In addition to his pursuit of product viability, Nicolas harvested tea seven days a week, worked full-time at an off-site internship, dehydrated and packaged tea leaves at the Maryland Food Co-op, and still made the Dean’s List.
In exchange for some of said product, Nicolas asked me to design his Terrapin Tea logo. When his product launched at the Maryland Food Co-op on campus last week, I jumped at the opportunity to take some photos.
My co-worker, Heather, wrote a very engaging article about the entire process. I highly encourage a read! The rest of the photos I took are available on Flickr.
Nicolas (right) describing his product to Larisa and Amy.
Students at the Co-op.
Nicolas even built a product display unit.
Recently I had the opportunity to tag along with my co-worker, Ken Ingram, and his Landscape Design and Implementation students as they went on a field trip to The Hotel at the University of Maryland (UMD). It had been a very long time since I went on a field trip; in my opinion, it was a blast.
The Hotel at UMD is in the final stages of development, and one of Ken’s former students, Buddy Hipp, oversaw the planning and installation of native landscaping on the property. Because The Hotel is conveniently located just across the street from campus, Buddy contacted Ken to offer current students the opportunity to walk over from Jull Hall for a landscaping tour.
Our experience exploring the new building, admiring the recently-installed trees and shrubs, and hearing about Buddy’s experience as the landscaping project lead was very informative. It is obvious that he enjoys his work as a project manager for Ashton Manor Environmental, a company with a focus on sustainable landscaping. To me, it sounds like an ideal job.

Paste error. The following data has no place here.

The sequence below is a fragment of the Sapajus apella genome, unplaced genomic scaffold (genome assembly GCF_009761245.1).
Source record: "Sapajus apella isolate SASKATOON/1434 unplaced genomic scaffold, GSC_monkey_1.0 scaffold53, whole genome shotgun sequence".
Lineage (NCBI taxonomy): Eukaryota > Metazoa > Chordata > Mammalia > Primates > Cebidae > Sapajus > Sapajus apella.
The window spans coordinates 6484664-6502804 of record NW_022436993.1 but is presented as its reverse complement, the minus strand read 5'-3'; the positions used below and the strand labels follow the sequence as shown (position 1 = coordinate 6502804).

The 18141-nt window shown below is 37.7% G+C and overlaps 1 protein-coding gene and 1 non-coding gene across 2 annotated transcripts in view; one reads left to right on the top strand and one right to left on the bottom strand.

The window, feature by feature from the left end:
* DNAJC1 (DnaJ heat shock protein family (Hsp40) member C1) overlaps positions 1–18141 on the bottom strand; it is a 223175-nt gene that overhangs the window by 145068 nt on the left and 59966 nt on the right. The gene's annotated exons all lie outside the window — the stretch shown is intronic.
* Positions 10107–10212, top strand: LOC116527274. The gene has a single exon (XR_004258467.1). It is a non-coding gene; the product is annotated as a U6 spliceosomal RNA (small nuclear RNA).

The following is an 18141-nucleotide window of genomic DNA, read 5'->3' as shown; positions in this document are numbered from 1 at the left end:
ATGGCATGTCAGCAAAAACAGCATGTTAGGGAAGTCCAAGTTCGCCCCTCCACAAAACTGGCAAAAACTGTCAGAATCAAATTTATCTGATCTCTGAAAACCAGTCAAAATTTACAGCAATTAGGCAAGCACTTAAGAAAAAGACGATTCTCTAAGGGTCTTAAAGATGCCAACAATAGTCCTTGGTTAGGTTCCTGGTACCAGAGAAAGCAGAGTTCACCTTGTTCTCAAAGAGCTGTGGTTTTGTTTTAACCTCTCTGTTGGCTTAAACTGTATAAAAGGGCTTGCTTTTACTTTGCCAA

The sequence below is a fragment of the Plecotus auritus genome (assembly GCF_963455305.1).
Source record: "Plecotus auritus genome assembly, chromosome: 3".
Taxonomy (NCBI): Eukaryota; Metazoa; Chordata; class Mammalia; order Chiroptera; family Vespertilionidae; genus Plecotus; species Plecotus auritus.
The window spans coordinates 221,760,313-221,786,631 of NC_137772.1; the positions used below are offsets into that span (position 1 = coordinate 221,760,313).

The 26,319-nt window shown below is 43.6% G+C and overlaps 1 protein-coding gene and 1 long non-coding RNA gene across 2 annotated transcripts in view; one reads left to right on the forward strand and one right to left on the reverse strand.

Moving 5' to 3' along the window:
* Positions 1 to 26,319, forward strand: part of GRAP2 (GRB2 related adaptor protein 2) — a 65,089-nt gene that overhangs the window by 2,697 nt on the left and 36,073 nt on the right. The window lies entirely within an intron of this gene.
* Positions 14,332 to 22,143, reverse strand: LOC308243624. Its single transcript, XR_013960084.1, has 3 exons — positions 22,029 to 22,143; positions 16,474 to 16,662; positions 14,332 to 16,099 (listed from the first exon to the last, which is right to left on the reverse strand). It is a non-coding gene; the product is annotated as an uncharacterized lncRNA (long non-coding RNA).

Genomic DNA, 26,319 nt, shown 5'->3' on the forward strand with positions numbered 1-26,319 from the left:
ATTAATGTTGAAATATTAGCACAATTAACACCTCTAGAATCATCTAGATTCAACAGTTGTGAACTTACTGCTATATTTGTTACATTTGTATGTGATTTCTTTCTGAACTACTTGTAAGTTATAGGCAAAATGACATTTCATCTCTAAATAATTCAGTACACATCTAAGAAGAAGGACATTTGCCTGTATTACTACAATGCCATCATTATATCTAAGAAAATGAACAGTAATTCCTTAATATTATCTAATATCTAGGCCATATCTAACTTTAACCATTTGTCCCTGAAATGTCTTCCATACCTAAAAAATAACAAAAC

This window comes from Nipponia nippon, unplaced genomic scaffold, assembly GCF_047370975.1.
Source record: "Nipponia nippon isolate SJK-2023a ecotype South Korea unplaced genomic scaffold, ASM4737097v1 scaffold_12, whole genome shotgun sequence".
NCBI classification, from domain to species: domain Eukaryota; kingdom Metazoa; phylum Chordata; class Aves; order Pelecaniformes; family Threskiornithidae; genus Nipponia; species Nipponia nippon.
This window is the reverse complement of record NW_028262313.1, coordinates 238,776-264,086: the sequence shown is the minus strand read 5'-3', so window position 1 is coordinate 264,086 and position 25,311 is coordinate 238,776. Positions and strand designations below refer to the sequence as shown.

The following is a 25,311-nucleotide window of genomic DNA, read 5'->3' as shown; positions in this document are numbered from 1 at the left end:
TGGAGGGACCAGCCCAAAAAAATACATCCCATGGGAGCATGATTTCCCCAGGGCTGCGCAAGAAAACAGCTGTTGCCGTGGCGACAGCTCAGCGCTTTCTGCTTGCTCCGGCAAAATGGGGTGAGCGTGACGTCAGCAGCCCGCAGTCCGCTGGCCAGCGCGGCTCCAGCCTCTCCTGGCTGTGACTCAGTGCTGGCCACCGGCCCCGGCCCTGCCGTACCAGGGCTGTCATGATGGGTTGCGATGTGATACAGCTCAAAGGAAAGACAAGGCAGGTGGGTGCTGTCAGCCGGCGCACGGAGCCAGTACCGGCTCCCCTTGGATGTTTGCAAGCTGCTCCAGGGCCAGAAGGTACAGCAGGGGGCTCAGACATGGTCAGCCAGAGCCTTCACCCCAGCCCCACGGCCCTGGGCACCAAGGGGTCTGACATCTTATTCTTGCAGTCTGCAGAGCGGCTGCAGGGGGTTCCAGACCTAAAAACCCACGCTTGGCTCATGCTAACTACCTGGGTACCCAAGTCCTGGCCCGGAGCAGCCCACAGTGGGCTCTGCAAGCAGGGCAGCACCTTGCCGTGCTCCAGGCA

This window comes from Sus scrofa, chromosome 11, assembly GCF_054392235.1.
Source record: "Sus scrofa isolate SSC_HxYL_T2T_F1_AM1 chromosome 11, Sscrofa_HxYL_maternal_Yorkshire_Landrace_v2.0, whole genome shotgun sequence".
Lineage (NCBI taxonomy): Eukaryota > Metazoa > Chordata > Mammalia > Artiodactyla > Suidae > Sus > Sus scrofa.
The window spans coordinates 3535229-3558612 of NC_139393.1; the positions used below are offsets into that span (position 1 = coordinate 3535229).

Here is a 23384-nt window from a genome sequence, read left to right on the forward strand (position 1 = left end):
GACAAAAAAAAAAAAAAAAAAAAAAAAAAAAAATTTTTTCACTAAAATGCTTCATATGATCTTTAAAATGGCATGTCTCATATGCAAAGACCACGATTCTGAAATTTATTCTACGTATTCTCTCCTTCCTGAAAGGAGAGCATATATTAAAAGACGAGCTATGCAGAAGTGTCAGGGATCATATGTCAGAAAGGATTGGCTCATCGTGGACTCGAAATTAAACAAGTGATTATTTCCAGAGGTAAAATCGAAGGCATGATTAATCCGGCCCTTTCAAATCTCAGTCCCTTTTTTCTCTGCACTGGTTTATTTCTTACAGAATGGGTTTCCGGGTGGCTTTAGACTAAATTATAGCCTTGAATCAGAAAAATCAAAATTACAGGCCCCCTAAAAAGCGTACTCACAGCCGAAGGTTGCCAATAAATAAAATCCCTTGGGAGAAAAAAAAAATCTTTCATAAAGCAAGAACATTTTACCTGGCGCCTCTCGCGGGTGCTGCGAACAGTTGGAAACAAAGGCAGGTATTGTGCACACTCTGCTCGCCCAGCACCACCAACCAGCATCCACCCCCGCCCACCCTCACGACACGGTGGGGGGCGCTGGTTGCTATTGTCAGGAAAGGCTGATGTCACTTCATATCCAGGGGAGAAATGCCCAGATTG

I took numerous photos and Buddy graciously agreed to be interviewed for a quick Alumni Spotlight video (see below). If you would like to learn more, here is a news item that I wrote for our website at work.
Basil is not only delicious, but easy to grow and manage with the correct approach. Over the weekend, I produced this short video of my Institute of Applied Agriculture (IAA) co-worker Meredith Epstein giving expert advice on proper plant care. She is the Sustainable Agriculture lecturer and advisor at the IAA, and also manages the University of Maryland’s Community Learning Garden. Meredith is also the one who chose basil as the topic for our first how-to video; I think she made a great decision!
Making a how-to video was a great way for me to get back into using iMovie. I had a lot of fun producing this using only my iPhone and the iMovie app. I found that the app doesn’t have all of the features from the desktop version, but still enough.
I have mentioned in previous posts that the Community Learning Garden is one of my favorite spots on campus. I hope that after watching this video, you will see why I love to spend time there.
Please do enjoy le film. Get ready to grow some expert-level basil!